Hi, the IB technique is only one possibility among others... but you can use finite volume method that is very simple and can be generalized properly over volumes of general shape without using complicate mapping between physical and computational domain. As suggestion, you can read the book of Peric and Ferziger.

 Ford Prefect August 27, 2012 09:34

If you have simple and smooth geometry a transfinite grid interpolation along with coordinate mapping works well with FD methods.

The book by Andersson describes this well and it is quite easy to implement.

If the geometry becomes more complicated then there is a high risk that you won't be able to use this method however. Here unstructured FV methods might be better, but they are, imho, more difficult to code.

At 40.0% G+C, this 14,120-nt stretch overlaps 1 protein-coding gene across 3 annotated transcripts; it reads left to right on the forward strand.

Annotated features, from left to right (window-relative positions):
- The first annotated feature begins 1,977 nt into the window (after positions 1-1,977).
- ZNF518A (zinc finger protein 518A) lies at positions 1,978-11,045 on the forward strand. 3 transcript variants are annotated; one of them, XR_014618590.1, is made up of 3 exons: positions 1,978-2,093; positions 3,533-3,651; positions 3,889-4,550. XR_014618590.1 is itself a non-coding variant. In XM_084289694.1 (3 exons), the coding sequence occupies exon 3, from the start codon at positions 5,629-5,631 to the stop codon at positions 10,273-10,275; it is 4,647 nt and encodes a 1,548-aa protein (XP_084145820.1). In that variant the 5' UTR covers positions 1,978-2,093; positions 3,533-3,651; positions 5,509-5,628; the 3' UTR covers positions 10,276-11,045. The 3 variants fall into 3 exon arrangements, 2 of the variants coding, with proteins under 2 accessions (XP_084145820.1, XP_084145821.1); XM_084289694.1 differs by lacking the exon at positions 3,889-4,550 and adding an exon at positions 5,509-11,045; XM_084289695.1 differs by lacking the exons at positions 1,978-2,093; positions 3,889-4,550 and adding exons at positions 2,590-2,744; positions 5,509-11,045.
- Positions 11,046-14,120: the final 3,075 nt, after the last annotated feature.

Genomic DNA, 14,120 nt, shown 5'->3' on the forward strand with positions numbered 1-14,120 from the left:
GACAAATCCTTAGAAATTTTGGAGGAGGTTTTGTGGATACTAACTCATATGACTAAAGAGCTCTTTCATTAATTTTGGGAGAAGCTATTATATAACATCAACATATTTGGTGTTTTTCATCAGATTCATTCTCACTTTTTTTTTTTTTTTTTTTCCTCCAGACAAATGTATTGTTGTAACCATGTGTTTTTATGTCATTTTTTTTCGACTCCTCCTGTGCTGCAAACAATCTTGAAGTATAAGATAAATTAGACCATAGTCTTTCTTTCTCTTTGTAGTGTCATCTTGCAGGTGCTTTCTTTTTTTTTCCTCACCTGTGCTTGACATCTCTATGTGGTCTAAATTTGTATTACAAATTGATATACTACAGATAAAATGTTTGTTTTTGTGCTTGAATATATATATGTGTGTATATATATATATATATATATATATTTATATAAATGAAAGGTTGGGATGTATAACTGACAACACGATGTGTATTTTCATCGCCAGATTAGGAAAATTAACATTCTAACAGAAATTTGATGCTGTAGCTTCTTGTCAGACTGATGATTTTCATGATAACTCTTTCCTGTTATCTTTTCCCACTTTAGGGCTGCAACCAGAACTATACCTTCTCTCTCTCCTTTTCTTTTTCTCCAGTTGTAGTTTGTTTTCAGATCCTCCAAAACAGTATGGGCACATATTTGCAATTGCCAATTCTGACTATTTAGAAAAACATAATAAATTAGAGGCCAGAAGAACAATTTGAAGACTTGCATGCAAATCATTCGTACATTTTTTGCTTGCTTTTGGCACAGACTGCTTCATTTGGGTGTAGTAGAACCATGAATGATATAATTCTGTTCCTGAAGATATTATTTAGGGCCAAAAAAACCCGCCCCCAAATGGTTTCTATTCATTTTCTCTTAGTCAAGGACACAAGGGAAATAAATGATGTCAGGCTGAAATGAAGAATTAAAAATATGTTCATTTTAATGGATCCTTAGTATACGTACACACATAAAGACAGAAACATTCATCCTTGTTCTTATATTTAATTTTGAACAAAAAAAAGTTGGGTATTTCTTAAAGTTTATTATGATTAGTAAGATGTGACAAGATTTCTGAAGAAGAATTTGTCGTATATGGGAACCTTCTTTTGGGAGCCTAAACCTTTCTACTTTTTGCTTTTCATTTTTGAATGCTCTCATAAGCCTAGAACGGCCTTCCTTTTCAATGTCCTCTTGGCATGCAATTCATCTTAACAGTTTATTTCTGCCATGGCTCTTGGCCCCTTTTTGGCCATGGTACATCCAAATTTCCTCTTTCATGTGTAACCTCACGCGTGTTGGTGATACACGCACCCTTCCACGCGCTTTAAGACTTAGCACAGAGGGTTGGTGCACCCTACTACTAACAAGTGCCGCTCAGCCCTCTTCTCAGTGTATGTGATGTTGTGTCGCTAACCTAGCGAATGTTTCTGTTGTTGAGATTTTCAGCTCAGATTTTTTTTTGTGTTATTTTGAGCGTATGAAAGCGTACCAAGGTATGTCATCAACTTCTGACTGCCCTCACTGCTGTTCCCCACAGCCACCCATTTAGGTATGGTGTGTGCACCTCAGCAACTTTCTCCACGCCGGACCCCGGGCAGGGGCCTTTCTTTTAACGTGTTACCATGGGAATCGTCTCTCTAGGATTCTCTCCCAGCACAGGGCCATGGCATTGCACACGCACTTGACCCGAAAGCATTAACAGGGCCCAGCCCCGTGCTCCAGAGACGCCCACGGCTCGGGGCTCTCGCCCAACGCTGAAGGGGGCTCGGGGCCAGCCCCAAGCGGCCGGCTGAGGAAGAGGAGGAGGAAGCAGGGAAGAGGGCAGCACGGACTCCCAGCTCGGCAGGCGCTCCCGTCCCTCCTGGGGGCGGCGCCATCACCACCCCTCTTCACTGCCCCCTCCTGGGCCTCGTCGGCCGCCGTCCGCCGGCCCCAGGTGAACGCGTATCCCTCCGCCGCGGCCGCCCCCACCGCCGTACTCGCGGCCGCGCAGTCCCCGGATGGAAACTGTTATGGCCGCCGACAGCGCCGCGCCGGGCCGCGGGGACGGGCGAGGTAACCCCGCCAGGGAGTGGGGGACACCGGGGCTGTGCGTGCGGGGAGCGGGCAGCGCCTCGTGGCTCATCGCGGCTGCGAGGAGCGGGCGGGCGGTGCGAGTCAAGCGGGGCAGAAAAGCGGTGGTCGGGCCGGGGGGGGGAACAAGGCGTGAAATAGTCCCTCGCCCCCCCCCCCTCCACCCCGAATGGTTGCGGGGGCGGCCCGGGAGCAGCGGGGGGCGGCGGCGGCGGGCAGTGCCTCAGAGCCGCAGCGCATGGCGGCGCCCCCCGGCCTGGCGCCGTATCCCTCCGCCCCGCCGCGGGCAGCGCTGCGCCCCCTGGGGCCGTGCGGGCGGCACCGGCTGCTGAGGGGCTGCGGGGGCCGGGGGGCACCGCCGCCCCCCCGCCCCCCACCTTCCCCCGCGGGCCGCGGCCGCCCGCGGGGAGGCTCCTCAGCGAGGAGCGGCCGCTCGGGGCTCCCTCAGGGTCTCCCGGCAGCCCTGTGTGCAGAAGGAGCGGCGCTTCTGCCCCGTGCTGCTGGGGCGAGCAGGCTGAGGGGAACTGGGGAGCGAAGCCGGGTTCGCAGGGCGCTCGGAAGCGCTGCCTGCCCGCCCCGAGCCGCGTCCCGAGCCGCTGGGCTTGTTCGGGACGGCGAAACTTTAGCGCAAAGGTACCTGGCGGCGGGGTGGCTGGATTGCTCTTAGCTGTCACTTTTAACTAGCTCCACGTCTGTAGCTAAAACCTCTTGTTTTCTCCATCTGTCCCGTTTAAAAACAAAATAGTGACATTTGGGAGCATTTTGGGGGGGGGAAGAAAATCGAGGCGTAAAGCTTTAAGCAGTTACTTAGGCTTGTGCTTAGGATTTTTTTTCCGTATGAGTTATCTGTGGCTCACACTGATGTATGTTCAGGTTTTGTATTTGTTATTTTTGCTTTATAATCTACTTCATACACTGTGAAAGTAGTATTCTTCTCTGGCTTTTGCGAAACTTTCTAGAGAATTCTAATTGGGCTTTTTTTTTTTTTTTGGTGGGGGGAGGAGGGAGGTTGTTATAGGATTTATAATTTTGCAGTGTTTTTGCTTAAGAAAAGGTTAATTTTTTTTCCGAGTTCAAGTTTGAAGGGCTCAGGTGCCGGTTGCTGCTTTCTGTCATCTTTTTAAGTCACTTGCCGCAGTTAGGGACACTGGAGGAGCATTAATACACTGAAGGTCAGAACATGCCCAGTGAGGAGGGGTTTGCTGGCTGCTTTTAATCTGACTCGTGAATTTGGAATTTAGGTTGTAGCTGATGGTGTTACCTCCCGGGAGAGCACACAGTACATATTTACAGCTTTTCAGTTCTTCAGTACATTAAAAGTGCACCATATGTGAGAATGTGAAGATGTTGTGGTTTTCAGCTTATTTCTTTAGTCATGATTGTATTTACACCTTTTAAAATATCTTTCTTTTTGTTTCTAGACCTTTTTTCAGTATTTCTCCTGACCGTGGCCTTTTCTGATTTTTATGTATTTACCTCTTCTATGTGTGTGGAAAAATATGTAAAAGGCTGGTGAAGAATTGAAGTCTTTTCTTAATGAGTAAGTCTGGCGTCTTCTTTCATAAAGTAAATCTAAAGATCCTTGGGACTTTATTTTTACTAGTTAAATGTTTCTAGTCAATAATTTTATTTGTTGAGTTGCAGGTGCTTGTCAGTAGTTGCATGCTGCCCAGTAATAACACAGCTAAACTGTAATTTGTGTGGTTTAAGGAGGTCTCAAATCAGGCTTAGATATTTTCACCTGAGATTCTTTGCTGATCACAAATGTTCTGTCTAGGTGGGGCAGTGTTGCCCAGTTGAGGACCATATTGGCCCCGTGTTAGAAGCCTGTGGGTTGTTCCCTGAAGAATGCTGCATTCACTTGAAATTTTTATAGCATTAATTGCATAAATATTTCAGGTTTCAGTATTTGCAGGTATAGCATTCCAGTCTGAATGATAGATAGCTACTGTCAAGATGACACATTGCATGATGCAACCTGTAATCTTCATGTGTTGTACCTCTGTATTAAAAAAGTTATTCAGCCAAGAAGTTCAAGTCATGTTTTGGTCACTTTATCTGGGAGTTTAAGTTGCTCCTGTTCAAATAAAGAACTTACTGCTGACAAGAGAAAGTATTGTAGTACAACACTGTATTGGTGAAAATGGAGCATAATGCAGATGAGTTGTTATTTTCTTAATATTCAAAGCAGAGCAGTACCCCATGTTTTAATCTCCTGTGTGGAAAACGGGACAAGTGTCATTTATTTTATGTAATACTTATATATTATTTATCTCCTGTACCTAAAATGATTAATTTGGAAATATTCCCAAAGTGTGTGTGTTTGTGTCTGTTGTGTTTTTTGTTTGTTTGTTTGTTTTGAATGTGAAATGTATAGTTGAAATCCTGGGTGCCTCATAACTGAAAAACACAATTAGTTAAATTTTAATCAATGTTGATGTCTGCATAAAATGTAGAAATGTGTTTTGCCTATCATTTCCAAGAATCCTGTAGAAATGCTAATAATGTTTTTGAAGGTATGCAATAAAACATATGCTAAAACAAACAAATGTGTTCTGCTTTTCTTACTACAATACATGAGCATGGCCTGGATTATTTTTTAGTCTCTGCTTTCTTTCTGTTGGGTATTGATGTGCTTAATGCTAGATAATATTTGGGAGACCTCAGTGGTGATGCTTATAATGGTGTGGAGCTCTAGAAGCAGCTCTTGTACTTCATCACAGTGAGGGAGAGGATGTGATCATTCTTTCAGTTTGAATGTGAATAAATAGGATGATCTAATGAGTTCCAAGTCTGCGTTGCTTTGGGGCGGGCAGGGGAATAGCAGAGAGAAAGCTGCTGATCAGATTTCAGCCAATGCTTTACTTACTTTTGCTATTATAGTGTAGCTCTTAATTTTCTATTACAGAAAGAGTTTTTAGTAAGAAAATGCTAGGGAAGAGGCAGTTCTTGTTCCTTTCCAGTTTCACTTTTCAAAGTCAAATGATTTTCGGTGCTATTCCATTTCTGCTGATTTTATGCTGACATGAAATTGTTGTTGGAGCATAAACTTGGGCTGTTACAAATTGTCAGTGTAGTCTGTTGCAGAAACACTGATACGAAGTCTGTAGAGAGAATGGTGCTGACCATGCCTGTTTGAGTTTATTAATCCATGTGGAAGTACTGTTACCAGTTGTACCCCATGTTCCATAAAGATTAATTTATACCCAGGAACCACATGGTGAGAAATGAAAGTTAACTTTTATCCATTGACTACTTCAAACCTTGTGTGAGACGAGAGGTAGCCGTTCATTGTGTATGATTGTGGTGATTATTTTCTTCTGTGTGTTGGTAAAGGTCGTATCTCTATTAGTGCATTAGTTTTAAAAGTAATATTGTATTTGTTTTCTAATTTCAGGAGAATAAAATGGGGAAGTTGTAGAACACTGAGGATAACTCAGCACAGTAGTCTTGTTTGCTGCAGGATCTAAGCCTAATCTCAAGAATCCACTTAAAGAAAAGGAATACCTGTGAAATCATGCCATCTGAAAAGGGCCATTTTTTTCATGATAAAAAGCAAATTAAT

gl hf

 leflix August 27, 2012 16:00

The purpose of Immersed Boundary methods as its name indicates it (immersed) is to handle obtsacle within the domain and not really the boundaries of the domain,even if it is always possible. But I think in the foundation paper of Peskin he designed it to handle moving artery wall for blood flow.
But anyway according to your problem as it has been suggested by Filippo and Fordprefect, herearethe different options:

1) If you really want to use FD you have to use coordinate transformation (mapping) to switch from physical domaintocomputational domain
2) use finite volume designed for non orthogonal.the book of Peric is a must and you will find some fortran code to deal with such configuration.
3) you can use also Finite Element method,but muchmorecomplicated to implement,so I would advise you to avoid this option.

As Filippo stated it above 2) is not necessarly more complicated than 1) but it is really more powerfull.
So for me 2) wins!!